Since 4DN Network has been launched, the collaborative work has developed diverse new tools summarized in this review and analyzed them systematically in phase 1. The phase 2 was started recently focusing on real-time chromatin dynamics, data integration with modeling, and 4DN function in human health and disease. Ultimately, the collective efforts are expected to identify novel mechanisms of genome folding and its function in gene regulation, which will expedite applications of the knowledge into disease diagnosis and medicine development in the future.

ACKNOWLEDGEMENTS

This work was funded by National Research Foundation of Korea (NRF) grants from the Korea government (MSIT) (NRF-2019R1A2C2006740, NRF-2019R1A5A6099645, NRF-2017M3A9G7073033, NRF-2019M3C7A1031537, and NRF-2020H1D3A1A04104610) (T.-K. K.).

CONFLICTS OF INTEREST

The authors have no conflicting interests.

FIGURES
Fig. 1. An overview of hierarchical organization of eukaryotic genome. Genome is hierarchically packed into a tiny nucleus at different scales: chromosome territories, compartments, topologically associating domains (TADs), loop domains, and long-range enhancer-promoter contacts. Chromosomes occupy their own preferential location in the nucleus (multiple colors), referred to as territories. Each territory consists of two compartments: A and B. A compartment (light yellow) is composed of active epigenetic marks and actively transcribed genes, and associated with nuclear speckles (red circles). Repressive epigenetic marks and inactive genes constitute the B compartment (light blue), located close to the nuclear lamina (yellow and red wavy lines) and nucleolus (black circle). TADs are defined as highly self-interacting domains with the boundaries demarcated by CCCTC-binding factors (CTCFs) (light red) with cohesin complex (blue) (middle square). CTCF and cohesin (blue) play an important role in loop extrusion mechanism. At the finest scale of genome folding, long-range enhancer-promoter contacts are mediated by multiple different factors such as transcription factors (blue-green), YY1 (salmon), mediators (green), RNA polymerase II (pink) and non-coding RNAs (wavy brown lines) that promote contacts between cis-regulatory elements (CREs) (light yellow and orange square representing enhancer and promoter, respectively) (right square). The size of each scale ranges from 1 to 100 Mb for territories and compartments, 40 kb to 3 Mb for TADs and loop domains, and from 1 kb to few Mb for long-range enhancer-promoter contacts.
Fig. 2. Loop extrusion mechanism. Ring-shaped cohesin complex (blue) is loaded on to chromatin via cohesin-loading factors, such as NIPBL (dark orange). The cohesin complex slides the chromatin string till it encounters convergent CTCF motifs (red triangles), while it extrudes the chromatin outward through the ring-shaped structure. The cohesin-unloading factor, WAPL (purple) unloads the cohesin from the chromatin, recycling the cohesin complexes.
Fig. 3. Technologies for studying 4D nucleome. Technologies for 4D nucleome research are classified into two types: genomics and imaging-based methodologies. 3C-based and ligation-free methods are the major two types of genomics-based tools. Imaging-based tools are further classified into FISH-based methods and live-cell imaging. A main principle and workflow are demonstrated in the figure for each method (written in bold letters). For 3C-based methodologies, modifications of 3C workflow are depicted or described with the corresponding method in colored boxes. The location of method indicates where the modification has been applied in 3C workflow. For example, DNase-Hi-C uses DNase for fragmentation instead of a six or four cutter enzyme, therefore located under ‘Crosslinking’ step, indicating that the modification is applied after the crosslinking step. Downstream applications are represented with the method via color-coded squares: blue square for PCR, green square for microarray and orange square for sequencing. In addition, the scale of each method is shown in different colors of the square background: skin color for population studies and light pink for sing-cell studies.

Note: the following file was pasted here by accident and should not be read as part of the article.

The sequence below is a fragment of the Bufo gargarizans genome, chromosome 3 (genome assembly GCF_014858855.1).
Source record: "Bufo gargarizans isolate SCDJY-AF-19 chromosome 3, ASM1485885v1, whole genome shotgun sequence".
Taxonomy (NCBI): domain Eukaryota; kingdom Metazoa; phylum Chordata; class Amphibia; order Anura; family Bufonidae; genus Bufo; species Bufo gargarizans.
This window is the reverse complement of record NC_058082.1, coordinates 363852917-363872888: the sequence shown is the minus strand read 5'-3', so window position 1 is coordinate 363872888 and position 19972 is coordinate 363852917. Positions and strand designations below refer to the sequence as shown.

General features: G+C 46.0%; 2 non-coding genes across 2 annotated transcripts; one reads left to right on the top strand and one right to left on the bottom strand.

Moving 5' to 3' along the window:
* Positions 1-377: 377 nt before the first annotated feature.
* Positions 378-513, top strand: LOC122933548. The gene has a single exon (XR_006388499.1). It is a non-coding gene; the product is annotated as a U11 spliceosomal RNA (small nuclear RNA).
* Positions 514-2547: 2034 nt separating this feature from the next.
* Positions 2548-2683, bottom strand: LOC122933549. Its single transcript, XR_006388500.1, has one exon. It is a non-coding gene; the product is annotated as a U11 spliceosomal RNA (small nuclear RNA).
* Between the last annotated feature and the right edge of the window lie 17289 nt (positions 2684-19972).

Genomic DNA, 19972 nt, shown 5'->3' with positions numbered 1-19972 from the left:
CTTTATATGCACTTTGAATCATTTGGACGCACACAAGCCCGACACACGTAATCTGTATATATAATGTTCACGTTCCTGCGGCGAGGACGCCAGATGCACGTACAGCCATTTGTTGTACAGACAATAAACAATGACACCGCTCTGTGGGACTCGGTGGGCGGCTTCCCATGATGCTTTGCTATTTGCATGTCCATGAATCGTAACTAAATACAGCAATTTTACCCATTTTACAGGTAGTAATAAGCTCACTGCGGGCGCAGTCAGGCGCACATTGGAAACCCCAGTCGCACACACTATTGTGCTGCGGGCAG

TABLE

Technologies for mapping 4D genome

Class Assay Bias Scale Resolution
Genomics 3C-based
3C Specific-primer target One vs one Population
4C Specific-primer target One vs all Population
5C Specific-primer target Many vs many Population
Hi-C None All vs all Population
In situ Hi-C None All vs all Population
Micro-C None All vs all Population
DNase Hi-C None All vs all Population
ChIA-PET Specific-protein mediated Many vs all Population
PLAC-seq Specific-protein mediated Many vs all Population
HiChIP Specific-protein mediated Many vs all Population
Capture-C/C-HiC Specific-DNA elements involved Many vs all Population
HiChIRP Specific-RNA mediated Many vs all Population
scHiC None All vs all Single cell
sciHiC None All vs all Single cell
Dip-C None All vs all Single cell
Ligation-free
GAM None All vs all Single cell
SPRITE None All vs all Population
ChIA-DROP None All vs all, many vs all Population
TSA-seq Nuclear-structure centric Many (nuclear compartment) vs many (genomic loci) Population
Imaging FISH-based
3D FISH, Cryo-FISH Specific-probe target 2-52 regions Single cell
Chromatin tracing Specific-probe target >1000 genomic loci Single cell
Live-cell imaging
CRISPR-Tag CRISPR-Tag target One specific locus Single cell
CARGO Multiplexed gRNA target 12 loci Single cell

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  • National Research Foundation of Korea
      10.13039/501100003725
      NRF-2019R1A2C2006740, NRF-2019R1A5A6099645, NRF-2017 M3A9G7073033, NRF- 2019M3C7